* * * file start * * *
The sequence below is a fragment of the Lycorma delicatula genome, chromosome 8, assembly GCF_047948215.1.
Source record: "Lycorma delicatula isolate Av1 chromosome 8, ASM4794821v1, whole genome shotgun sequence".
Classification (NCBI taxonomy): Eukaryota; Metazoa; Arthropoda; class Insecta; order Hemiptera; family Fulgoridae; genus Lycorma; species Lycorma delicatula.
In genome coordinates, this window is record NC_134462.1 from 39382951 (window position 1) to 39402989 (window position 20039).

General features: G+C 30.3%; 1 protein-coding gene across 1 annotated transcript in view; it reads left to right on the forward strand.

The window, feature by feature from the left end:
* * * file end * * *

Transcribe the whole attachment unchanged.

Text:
The sequence below is a fragment of the Lycorma delicatula genome, chromosome 8, assembly GCF_047948215.1.
Source record: "Lycorma delicatula isolate Av1 chromosome 8, ASM4794821v1, whole genome shotgun sequence".
Classification (NCBI taxonomy): Eukaryota; Metazoa; Arthropoda; class Insecta; order Hemiptera; family Fulgoridae; genus Lycorma; species Lycorma delicatula.
In genome coordinates, this window is record NC_134462.1 from 39382951 (window position 1) to 39402989 (window position 20039).

General features: G+C 30.3%; 1 protein-coding gene across 1 annotated transcript in view; it reads left to right on the forward strand.

The window, feature by feature from the left end: